Monday, July 10, 2006

Oil sands development difficult, costly

Canada's oil sands projects are becoming increasingly problematic, thanks to escalating costs and growing environmental concerns. The recent boom that centers around this energy resource claims Fort McMurray as its home base, but as the Financial Times reports, this Alberta boom-town is experiencing growing pains. That's something the town seems to share with the local resource extraction projects.

Like the municipality, the oilsands industry is discovering the downside of a boom. Excitement over the spiralling oil price has given way to frustration over shortages of labour and equipment and soaring costs. The stampede has also driven up land prices for new oilsands projects.

The oil sands, or tar sands (depending on your point of view), have always been something of a difficult resource base to exploit. Extracting the heavy oil from thick mats of clay and sand is an energy intensive and land disrupting process. The tar sands deposits are actually mined open pit style or extracted by steam injection, a method which requires large amounts of water and energy.

Add the spectre of sizeable greenhouse gas emissions and it's easy to see that this activity will draw protests on multiple fronts. But even without outside protest, the companies involved in producing energy from the tar sands are encountering difficulties with higher than expected costs. These companies were probably not working from a base of overly-sunny expectations; everyone has known for quite some time that the tar sands projects were economical only during times of high crude oil prices.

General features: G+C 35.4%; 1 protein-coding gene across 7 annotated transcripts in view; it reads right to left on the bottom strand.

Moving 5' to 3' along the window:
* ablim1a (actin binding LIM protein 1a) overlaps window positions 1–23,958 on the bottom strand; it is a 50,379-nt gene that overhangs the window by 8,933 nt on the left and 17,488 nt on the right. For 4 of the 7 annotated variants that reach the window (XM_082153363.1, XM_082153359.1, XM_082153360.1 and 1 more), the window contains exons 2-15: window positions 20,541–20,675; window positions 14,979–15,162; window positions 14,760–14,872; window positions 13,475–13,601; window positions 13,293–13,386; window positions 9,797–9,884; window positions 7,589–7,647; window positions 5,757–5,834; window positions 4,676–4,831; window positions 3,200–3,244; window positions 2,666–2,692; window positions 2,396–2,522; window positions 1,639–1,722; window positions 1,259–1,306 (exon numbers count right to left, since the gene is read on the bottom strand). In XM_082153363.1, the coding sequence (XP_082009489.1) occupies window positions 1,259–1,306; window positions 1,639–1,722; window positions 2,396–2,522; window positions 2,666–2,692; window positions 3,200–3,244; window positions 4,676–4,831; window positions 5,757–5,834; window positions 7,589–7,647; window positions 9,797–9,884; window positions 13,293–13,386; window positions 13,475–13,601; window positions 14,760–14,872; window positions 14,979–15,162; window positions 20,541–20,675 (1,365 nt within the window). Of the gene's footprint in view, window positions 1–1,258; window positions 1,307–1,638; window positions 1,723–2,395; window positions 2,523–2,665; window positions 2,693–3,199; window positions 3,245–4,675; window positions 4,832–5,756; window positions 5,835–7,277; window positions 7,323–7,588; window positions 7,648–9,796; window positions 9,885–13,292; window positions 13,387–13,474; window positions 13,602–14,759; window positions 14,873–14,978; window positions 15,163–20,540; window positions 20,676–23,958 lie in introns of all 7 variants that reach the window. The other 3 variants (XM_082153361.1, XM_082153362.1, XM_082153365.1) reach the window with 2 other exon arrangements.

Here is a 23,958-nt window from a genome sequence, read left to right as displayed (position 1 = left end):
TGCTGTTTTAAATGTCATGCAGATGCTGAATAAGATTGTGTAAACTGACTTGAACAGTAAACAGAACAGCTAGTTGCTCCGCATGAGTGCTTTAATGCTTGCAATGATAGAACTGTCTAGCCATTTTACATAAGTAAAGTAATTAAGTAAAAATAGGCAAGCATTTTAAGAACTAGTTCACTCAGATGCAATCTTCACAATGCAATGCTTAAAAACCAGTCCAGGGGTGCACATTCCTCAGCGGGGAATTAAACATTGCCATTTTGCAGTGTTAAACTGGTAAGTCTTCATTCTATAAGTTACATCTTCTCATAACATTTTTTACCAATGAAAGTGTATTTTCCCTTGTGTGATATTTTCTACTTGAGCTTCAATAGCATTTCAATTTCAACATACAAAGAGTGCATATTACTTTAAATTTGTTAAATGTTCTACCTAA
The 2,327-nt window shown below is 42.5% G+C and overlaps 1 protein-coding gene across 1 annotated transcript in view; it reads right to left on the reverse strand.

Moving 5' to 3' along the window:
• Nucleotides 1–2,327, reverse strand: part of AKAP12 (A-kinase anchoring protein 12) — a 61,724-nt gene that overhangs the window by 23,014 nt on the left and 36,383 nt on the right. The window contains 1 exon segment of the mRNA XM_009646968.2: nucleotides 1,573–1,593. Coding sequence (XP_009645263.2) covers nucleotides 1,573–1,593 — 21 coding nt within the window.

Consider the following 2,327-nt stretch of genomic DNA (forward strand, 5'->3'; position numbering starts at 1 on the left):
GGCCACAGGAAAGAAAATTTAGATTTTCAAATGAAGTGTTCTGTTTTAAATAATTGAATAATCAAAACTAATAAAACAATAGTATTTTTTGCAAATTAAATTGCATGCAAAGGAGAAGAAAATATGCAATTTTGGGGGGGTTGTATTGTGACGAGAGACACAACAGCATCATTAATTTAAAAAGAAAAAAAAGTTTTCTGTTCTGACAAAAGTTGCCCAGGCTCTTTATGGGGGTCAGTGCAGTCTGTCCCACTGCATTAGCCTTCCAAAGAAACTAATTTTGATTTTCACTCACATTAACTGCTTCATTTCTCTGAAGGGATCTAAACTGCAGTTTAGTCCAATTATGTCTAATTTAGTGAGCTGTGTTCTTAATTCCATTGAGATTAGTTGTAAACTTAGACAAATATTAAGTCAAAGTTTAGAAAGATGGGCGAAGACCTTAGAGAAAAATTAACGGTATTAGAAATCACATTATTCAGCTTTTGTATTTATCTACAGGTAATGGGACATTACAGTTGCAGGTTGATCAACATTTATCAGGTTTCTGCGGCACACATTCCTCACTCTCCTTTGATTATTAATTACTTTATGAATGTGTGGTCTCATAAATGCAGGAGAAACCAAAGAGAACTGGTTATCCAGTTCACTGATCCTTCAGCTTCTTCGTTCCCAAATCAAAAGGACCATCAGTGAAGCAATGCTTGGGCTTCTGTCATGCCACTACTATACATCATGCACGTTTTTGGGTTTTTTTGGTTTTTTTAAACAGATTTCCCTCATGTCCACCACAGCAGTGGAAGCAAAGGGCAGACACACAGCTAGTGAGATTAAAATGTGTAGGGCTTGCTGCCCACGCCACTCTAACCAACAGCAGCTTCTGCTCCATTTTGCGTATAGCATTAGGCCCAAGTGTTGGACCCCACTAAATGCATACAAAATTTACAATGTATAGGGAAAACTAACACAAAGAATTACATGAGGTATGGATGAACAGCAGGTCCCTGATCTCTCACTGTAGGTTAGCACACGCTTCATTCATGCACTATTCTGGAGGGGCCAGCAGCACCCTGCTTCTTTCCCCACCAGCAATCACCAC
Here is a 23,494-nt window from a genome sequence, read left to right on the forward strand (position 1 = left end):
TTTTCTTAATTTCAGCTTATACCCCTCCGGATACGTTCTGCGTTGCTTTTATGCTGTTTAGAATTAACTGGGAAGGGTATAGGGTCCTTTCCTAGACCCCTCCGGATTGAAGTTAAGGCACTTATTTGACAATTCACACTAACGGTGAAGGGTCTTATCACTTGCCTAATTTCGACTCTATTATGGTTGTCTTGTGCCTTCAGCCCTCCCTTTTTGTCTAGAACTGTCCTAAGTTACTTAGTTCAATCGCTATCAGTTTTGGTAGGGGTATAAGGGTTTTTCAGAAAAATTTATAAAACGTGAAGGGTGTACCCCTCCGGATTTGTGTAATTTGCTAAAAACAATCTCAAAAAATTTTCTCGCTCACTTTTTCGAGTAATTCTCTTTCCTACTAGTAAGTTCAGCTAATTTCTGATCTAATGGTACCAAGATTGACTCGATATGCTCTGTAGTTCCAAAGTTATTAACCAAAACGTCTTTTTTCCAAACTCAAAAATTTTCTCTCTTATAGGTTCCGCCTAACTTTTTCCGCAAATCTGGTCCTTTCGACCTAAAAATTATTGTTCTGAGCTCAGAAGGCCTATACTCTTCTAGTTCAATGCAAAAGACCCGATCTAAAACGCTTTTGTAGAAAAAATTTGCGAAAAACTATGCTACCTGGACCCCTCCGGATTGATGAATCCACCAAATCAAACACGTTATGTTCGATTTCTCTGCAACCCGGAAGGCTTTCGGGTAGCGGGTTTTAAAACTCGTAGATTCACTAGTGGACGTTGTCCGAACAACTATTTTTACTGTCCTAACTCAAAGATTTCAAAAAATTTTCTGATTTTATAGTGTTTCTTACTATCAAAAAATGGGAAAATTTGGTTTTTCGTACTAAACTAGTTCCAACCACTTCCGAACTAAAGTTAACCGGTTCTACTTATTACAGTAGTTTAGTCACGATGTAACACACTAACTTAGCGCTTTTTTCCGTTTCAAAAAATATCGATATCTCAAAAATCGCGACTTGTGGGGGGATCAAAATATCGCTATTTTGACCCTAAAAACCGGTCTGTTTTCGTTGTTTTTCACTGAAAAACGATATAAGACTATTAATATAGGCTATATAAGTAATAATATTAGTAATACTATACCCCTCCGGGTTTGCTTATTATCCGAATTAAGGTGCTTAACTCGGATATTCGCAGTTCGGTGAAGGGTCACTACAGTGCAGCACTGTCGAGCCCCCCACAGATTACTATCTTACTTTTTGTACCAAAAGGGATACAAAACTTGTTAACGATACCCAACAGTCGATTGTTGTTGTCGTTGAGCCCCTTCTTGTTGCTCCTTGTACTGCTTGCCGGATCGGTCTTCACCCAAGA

What drove people to develop this resource was its sheer size and the prospect of extracting hydrocarbons in a politically stable, mining friendly environment. Alberta's tar sands are estimated to contain 175 billion barrels of oil (proven reserves) and this is where Western development has been concentrated. Venezuala's Orinoco oil belt is home to similarly sized "heavy oil" deposits, but does not meet the description of a politically stable area at this time. While some of the bigger players involved in the region are sticking it out, "new taxes and ownership measures" imposed by the Venezuelan government are unlikely to attract new investment and operations from foreign companies.

The tar sands projects have been kept aloft by high oil prices, but recent conditions have brought about some tightness and uncertainty in the industry. Shell Canada and Western Oil Sands issued a warning last week about cost pressures related to the expansion of their Athabasca projects, causing Western's share price to fall by 13% over the next two days. As this Resource Investor article points out, the "market chill" extended to most of the tar sands producers trading on the Toronto Stock Exchange.